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Possum's funeral, or as it was called, his "Prize Giving" was an event of mixed emotions. One minute you'd be laughing, then next an unstoppable tear would run down your cheek. I guess we all want to live forever but if we have to go, a "prize giving" like this has to be the way to go.

The saddest thing about the last few weeks is that Possum has probably done more to raise the profile of the sport by dying, than he did over many years of racing!! Some of us have been lucky enough to know he was an Icon, a national treasure and a really good bloke for many years, yet it took this tradegy for the nation as a whole and in more particular, the sports media to realize what they really were going to miss by his passing.

I had to cringe when I heard, read or saw so-called experts in sports stating "I never met him but I've heard....blah blah blah" And they like to think they are experts!!!!! All those years and they never bothered to chase him up for an interview, and Poss was the easiest guy in the world to get a story from!!!!

The outpouring of grief has been quite amazing. Similar to the reaction in America when Dale Earnhart died. Rugby Teams had a minute silence before kick-off, Parliament did too. Cars in the Australian Super V8 Series carried the Poss's trademark logo. The WRC event in Argentina acknowledged him. Then there were the front page tributes on every paper in the country, lead story on every radio and TV station....for days!!!! Suburu Dealorships nationwide closed for the day. It's like the old saying goes...."Ya don't know what ya got till it's gone"!!!!!!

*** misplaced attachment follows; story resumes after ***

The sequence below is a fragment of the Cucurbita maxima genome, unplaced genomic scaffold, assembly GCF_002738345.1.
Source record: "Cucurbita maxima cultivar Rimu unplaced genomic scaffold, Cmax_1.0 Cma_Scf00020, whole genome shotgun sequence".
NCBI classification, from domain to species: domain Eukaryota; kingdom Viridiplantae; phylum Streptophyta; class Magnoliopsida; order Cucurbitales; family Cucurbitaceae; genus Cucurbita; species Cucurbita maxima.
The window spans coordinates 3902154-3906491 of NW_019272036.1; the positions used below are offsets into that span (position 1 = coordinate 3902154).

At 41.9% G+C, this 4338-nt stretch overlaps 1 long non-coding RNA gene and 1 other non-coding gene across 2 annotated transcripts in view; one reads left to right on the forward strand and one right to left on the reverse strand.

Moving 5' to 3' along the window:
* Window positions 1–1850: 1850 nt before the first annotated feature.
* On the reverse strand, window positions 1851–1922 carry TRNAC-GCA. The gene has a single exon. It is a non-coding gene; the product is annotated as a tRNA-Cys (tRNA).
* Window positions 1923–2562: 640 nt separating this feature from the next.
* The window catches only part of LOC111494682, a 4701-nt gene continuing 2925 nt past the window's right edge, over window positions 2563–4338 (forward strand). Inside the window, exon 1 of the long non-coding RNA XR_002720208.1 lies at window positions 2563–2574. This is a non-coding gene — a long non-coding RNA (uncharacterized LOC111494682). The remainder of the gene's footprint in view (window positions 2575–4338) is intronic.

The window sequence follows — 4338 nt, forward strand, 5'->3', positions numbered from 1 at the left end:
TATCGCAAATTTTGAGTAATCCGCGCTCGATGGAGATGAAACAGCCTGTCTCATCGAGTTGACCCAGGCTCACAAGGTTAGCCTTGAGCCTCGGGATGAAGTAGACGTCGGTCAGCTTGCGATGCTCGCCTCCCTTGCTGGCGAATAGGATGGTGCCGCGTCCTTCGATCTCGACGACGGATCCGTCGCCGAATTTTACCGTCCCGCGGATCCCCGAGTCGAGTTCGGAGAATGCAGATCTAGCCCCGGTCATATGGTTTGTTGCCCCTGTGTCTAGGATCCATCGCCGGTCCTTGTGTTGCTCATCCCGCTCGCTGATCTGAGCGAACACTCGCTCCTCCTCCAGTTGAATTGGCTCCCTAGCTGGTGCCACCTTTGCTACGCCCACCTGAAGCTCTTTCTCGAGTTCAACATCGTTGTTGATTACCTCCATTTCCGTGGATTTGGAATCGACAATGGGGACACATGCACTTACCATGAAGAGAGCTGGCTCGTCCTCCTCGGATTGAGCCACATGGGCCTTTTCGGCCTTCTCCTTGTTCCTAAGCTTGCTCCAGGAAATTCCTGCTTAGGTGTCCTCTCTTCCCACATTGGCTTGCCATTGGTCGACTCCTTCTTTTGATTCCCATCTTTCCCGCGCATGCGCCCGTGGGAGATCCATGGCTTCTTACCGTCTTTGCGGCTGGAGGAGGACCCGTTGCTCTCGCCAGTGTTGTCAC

I preferred to stand outside for the ceremony, figuring there were people with far more right than me to sit inside the 1800 seat auditorium. I was just an individual amongst the thousands out there yet in that crowd, within a few minutes of the ceremony starting, to my left and right were my old workmates from 15 years ago, 100% turnout from the old Rothmans Promotions Department. (All three of us!!!). The first time all three of us had been united since the Government banned our existence. Such was the drawing power of Possum.

I have some wonderful memories of my involement in sport. Some happy, some sad, some both. I remember once escorting the USA Fastpitch Team around the country and two members (both expat Kiwis) had me running around the town looking for Bluff Oysters (a local delicacy). We sat on the grass at a ball park while the pair slurped their raw delights. Within a year both Brendan and Steve had passed away. Brendan succuming to cancer and Steve in an auto wreck. Around the same time the company contracted Possum and Rodger Freeth for a photo shoot for the Company's Annual Report. We spent ages sitting in the grass on the slopes of Woodhill Forest laughing at the effeminate photographer pansying around trying to set up for the shoot. Now, they are both gone.

Funny how such little incidences in life can one day become such treasured memories. Possum will be remembered in different ways by many people. I'll remember he was a great driver, a good dad, son, brother, uncle, bloke. Most of all I'll remember our Gay joke session up at Woodhill.

I hope I haven't bored you all with my recollections of the man and his passing. I guess we all grieve in different ways.
 
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